• 2018-07
  • 2018-10
  • 2018-11
  • 2019-04
  • 2019-05
  • 2019-06
  • 2019-07
  • 2019-08
  • 2019-09
  • 2019-10
  • 2019-11
  • 2019-12
  • 2020-01
  • Bindarit Since the normal mechanism of functioning of the sy


    Since the normal mechanism of functioning of the system has not yet been discovered, any new theoretical framework of a mechanism is expected to provide an explanation for the functional role of sleep [18]. Difficulties in understanding the mechanisms of higher Bindarit functions still continue, primarily because these functions are first-person internal sensations to which only the owner of the nervous system has access. In this context, the semblance hypothesis [19,20] that was put forward to explain the observations made from both the first- and third-person frames of reference at various levels is examined. The hypothesis was developed from the premise that the basic units of internal sensations, namely semblances, are induced as a systems property at the level of the postsynaptic terminals and occur in synchrony with extracellularly-recorded oscillating potentials of specific frequencies. To obtain an explanation for the necessity for sleep, essential conditions for the systems property of induction of semblances are examined.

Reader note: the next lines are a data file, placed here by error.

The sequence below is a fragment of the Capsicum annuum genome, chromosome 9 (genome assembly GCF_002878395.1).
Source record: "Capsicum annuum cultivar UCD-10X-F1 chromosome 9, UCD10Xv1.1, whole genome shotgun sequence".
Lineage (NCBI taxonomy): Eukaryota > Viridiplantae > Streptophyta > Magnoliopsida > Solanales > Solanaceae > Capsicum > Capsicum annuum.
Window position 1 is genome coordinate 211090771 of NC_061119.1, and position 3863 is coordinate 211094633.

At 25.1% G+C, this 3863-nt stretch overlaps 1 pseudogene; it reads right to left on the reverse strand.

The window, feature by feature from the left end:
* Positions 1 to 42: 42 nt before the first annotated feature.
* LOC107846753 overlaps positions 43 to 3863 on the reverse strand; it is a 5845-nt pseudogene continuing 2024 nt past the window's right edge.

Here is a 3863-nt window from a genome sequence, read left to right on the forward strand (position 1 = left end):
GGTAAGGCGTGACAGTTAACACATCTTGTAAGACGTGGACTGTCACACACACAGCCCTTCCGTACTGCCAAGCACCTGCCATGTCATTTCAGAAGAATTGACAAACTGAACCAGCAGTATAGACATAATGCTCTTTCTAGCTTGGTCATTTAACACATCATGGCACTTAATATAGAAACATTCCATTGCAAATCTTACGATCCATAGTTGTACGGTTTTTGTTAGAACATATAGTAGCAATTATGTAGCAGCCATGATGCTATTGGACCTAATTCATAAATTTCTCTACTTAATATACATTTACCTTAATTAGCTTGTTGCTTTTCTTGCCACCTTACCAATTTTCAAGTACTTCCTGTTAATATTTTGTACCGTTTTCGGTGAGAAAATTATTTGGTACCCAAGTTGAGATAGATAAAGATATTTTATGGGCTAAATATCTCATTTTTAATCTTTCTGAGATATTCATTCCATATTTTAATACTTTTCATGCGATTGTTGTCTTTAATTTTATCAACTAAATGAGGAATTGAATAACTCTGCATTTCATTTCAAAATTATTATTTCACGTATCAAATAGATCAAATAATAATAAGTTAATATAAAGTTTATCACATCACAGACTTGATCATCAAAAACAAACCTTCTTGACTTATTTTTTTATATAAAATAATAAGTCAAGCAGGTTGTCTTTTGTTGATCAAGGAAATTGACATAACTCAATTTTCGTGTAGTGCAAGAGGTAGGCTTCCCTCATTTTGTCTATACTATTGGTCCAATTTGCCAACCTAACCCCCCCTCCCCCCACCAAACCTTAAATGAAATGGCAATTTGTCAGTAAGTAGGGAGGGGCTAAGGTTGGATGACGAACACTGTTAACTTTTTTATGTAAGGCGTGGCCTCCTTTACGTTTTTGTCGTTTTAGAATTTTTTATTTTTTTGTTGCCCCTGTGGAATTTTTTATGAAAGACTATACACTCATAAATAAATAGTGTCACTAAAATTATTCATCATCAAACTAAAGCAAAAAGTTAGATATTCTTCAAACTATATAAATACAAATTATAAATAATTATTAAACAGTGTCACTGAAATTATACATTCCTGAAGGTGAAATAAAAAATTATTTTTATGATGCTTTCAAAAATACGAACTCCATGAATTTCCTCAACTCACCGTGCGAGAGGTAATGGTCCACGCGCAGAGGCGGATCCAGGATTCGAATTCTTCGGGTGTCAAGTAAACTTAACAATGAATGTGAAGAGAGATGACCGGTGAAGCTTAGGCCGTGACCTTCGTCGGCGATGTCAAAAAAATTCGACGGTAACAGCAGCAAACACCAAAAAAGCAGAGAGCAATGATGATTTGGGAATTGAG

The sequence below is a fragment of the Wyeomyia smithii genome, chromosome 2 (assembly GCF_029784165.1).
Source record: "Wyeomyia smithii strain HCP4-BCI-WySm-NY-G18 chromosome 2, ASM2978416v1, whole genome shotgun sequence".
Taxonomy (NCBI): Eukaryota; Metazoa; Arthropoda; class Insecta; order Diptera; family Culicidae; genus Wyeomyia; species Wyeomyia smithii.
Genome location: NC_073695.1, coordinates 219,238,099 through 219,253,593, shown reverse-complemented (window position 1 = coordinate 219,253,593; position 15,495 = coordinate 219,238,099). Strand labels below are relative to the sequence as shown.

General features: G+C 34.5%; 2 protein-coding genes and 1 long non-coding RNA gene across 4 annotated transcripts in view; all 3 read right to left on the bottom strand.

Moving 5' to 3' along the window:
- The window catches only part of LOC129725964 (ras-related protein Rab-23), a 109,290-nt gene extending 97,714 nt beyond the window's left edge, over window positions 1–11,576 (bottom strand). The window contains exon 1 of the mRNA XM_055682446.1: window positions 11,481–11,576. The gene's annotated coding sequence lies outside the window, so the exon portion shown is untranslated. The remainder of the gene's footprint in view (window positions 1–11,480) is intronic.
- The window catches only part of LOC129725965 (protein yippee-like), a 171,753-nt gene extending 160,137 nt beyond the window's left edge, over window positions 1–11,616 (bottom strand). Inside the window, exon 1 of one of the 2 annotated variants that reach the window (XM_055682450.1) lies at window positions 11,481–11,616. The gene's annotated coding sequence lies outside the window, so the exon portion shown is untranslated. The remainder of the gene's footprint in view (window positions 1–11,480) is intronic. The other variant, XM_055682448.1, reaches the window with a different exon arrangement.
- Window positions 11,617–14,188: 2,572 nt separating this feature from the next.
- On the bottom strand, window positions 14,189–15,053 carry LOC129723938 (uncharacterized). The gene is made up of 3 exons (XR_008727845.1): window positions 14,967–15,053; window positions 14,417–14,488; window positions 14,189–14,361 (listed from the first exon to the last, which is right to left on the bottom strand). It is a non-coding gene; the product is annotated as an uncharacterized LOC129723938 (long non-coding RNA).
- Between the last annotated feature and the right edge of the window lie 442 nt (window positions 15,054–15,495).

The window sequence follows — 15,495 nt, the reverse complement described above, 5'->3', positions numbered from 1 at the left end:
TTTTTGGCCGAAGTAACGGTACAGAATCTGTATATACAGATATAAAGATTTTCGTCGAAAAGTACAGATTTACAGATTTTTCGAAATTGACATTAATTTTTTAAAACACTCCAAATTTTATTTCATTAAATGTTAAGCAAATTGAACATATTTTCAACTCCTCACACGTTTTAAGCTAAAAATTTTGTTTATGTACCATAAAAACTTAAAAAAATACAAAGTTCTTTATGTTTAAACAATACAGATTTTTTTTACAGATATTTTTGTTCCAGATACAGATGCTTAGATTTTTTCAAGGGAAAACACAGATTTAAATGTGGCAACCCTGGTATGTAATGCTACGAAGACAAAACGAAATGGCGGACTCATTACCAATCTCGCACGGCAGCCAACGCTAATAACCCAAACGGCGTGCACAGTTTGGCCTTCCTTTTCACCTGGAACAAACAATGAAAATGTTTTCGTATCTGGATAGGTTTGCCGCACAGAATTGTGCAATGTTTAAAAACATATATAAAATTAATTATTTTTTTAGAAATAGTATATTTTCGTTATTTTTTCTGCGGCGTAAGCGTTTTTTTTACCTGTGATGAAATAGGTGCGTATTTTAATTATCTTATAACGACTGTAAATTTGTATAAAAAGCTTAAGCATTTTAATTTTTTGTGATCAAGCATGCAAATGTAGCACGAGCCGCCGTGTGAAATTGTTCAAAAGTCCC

Background The quantal release of neurotransmitter molecules from the presynaptic terminal occurs all the time (tq), including during rest and sleep (Fig. 1A). The binding of these molecules to the postsynaptic membrane receptors induces a very tiny voltage that is reflected in the measured miniature postsynaptic potentials (minis) from the latter\'s neuronal soma. These quantal release-mediated potentials are continuously being induced at the postsynaptic membrane (postsynapse or dendritic spine). In addition, various stimuli from both the environment and from within the body, which arrive at the sensory receptors activate the sensory neurons, which are then transmitted through different higher neuronal orders. When this activity arrives at the presynaptic terminal, it leads to the entry of calcium into the cytoplasm that, in turn, leads to the release of a volley of neurotransmitter molecules from the presynaptic terminal into the synaptic cleft. This induces a large postsynaptic potential (Fig. 1B). Let this duration of activity-induced postsynaptic activation be (ts). The unidirectional flow of activity from the presynaptic terminal to the postsynaptic terminal at the chemical synapses can contribute to the vertical component of the extracellularly-recorded oscillatory potentials. Since recurrent collaterals do not present in sufficient numbers at different neuronal orders and since the presence of gap junctions between excitatory neurons is sparse [21], mechanisms that can contribute to the horizontal component of the oscillating potentials are yet to be discovered. Each event or item in the environment is capable of stimulating more than one sensory system. When the event or item is close to the animal, the simultaneous arrival of these sensory inputs enables them to get associated within the animal\'s nervous system. Later, when the event or item is located away from the animal, the fastest arriving stimulus (usually visual) from the event or item induces a virtual internal sensation of the remaining stimuli from the latter. This provides the animal with a survival advantage in the environment where it has to obtain food and stay protected from its predators. These processes require a mechanism to both associatively store the information and then make internal sensations of the late-arrived or even non-arrived sensations, so that the animal can respond at appropriate times to the environmental stimuli. This is essential for both the prey and the predator to make quick internal decisions that enable them to survive in the environment. The process of associative learning during the exposure to a novel event or item was hypothesized to occur through the induction of an inter-postsynaptic functional LINK (IPL) between the simultaneously activated postsynaptic terminals at locations of convergence of different sensory stimuli [19,20] (Fig. 1C).